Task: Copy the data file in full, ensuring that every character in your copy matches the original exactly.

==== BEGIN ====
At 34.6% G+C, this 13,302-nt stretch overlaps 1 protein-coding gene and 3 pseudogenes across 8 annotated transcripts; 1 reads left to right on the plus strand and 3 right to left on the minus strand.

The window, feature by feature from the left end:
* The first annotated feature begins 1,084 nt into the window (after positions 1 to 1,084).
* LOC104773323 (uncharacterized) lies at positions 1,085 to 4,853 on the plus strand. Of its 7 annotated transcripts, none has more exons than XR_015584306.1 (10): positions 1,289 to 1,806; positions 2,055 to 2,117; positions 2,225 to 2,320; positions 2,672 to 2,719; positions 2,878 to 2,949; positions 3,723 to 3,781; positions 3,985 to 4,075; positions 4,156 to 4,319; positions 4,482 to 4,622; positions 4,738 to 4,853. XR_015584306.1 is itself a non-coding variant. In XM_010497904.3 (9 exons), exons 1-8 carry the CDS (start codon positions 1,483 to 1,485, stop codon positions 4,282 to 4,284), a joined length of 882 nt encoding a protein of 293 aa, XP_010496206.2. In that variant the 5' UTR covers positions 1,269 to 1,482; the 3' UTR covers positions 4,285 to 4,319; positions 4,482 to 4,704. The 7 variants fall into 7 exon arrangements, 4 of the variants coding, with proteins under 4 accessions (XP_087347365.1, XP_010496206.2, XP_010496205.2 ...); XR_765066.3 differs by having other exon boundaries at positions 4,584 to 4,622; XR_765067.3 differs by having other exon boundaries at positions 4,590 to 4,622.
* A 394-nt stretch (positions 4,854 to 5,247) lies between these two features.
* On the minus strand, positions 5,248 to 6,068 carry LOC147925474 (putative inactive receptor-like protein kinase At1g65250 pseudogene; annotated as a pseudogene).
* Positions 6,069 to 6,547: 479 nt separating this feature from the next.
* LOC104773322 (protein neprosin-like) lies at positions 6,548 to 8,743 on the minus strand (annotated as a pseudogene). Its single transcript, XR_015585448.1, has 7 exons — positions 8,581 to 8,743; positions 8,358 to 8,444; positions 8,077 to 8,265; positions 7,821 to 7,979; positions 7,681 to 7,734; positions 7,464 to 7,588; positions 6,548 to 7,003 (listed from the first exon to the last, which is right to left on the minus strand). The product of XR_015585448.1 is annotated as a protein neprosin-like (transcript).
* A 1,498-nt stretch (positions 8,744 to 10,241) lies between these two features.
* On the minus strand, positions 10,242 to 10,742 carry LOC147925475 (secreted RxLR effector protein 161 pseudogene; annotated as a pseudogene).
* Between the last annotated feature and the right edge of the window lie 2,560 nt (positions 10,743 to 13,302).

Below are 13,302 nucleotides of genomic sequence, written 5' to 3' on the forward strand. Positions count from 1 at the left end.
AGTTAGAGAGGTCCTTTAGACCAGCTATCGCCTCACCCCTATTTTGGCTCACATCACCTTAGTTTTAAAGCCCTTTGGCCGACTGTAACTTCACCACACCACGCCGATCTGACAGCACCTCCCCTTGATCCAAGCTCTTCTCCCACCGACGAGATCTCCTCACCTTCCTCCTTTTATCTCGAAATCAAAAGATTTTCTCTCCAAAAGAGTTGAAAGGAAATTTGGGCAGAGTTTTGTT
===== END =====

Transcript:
At 34.6% G+C, this 13,302-nt stretch overlaps 1 protein-coding gene and 3 pseudogenes across 8 annotated transcripts; 1 reads left to right on the plus strand and 3 right to left on the minus strand.

The window, feature by feature from the left end:
* The first annotated feature begins 1,084 nt into the window (after positions 1 to 1,084).
* LOC104773323 (uncharacterized) lies at positions 1,085 to 4,853 on the plus strand. Of its 7 annotated transcripts, none has more exons than XR_015584306.1 (10): positions 1,289 to 1,806; positions 2,055 to 2,117; positions 2,225 to 2,320; positions 2,672 to 2,719; positions 2,878 to 2,949; positions 3,723 to 3,781; positions 3,985 to 4,075; positions 4,156 to 4,319; positions 4,482 to 4,622; positions 4,738 to 4,853. XR_015584306.1 is itself a non-coding variant. In XM_010497904.3 (9 exons), exons 1-8 carry the CDS (start codon positions 1,483 to 1,485, stop codon positions 4,282 to 4,284), a joined length of 882 nt encoding a protein of 293 aa, XP_010496206.2. In that variant the 5' UTR covers positions 1,269 to 1,482; the 3' UTR covers positions 4,285 to 4,319; positions 4,482 to 4,704. The 7 variants fall into 7 exon arrangements, 4 of the variants coding, with proteins under 4 accessions (XP_087347365.1, XP_010496206.2, XP_010496205.2 ...); XR_765066.3 differs by having other exon boundaries at positions 4,584 to 4,622; XR_765067.3 differs by having other exon boundaries at positions 4,590 to 4,622.
* A 394-nt stretch (positions 4,854 to 5,247) lies between these two features.
* On the minus strand, positions 5,248 to 6,068 carry LOC147925474 (putative inactive receptor-like protein kinase At1g65250 pseudogene; annotated as a pseudogene).
* Positions 6,069 to 6,547: 479 nt separating this feature from the next.
* LOC104773322 (protein neprosin-like) lies at positions 6,548 to 8,743 on the minus strand (annotated as a pseudogene). Its single transcript, XR_015585448.1, has 7 exons — positions 8,581 to 8,743; positions 8,358 to 8,444; positions 8,077 to 8,265; positions 7,821 to 7,979; positions 7,681 to 7,734; positions 7,464 to 7,588; positions 6,548 to 7,003 (listed from the first exon to the last, which is right to left on the minus strand). The product of XR_015585448.1 is annotated as a protein neprosin-like (transcript).
* A 1,498-nt stretch (positions 8,744 to 10,241) lies between these two features.
* On the minus strand, positions 10,242 to 10,742 carry LOC147925475 (secreted RxLR effector protein 161 pseudogene; annotated as a pseudogene).
* Between the last annotated feature and the right edge of the window lie 2,560 nt (positions 10,743 to 13,302).

Below are 13,302 nucleotides of genomic sequence, written 5' to 3' on the forward strand. Positions count from 1 at the left end.
AGTTAGAGAGGTCCTTTAGACCAGCTATCGCCTCACCCCTATTTTGGCTCACATCACCTTAGTTTTAAAGCCCTTTGGCCGACTGTAACTTCACCACACCACGCCGATCTGACAGCACCTCCCCTTGATCCAAGCTCTTCTCCCACCGACGAGATCTCCTCACCTTCCTCCTTTTATCTCGAAATCAAAAGATTTTCTCTCCAAAAGAGTTGAAAGGAAATTTGGGCAGAGTTTTGTT